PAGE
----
ChatGPT seems to be “lazier” in December, and users are wondering if that’s because it learned that humans are lazier then too. One developer noted that if the model is told it’s December, its answers are 5% shorter than if it’s told it’s May. Others noticed ChatGPT refusing to complete tasks after Thanksgiving.
OpenAI has acknowledged the complaints that ChatGPT appears to be phoning it in. “This certainly isn’t intentional. model behavior can be unpredictable, and we’re looking into fixing it,” the company wrote on X.
The weird world of large language models
The “winter break hypothesis” is not proven, but it would be no stranger than other aspects of the bot’s psychology, as it were: ChatGPT definitely works better if you tell it to “take a breath” and that you “have no hands.” The fact that the winter-break problem is a realistic possibility “shows how weird the world of AI language models has become,” Ars Technica reported.
When lethargy saves money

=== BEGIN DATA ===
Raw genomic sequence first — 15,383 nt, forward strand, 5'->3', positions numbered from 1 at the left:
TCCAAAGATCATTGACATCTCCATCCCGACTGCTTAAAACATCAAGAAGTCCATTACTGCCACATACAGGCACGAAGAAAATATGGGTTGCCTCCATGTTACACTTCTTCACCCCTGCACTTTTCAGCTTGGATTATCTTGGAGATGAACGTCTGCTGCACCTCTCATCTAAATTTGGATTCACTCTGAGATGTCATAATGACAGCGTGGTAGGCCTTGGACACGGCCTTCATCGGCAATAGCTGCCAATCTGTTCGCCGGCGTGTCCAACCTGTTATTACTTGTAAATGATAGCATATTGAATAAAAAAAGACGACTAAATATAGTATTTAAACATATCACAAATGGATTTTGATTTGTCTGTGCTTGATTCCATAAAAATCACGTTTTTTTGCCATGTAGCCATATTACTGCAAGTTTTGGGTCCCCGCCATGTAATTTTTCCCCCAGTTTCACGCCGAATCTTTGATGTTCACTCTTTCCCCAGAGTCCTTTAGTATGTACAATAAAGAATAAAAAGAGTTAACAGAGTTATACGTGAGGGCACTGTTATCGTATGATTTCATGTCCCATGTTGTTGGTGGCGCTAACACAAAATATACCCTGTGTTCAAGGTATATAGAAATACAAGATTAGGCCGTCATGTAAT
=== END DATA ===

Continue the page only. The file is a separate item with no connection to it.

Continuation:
ChatGPT’s sluggishness could ultimately be good news for OpenAI’s bottom line, Semafor’s Louise Matsakis wrote. Running advanced language models is incredibly expensive due to the amount of computing power required. The research firm SemiAnalysis estimated in February that ChatGPT was costing the startup nearly $700,000 a day. “The ‘lazier’ the chatbot gets, the more money OpenAI saves, and the less strain there is on its system,” Matsakis wrote.
You’re up and you’re down
ChatGPT’s apparent winter blues is only the latest incident where the output of large language models has changed without an obvious cause. GPT-3.5 and GPT-4’s capacities changed substantially over a three-month period when AI researchers from Stanford University and UC Berkeley were monitoring their performances. Some experts speculate that the change in performance was down to routine fine-tuning having bigger-than-expected effects on the outputs of LLMs. ChatGPT’s uneven performance has “big implications” for companies seeking to build consumer-facing AI products, Princeton University Computer Science professor Arvind Narayanan wrote on X.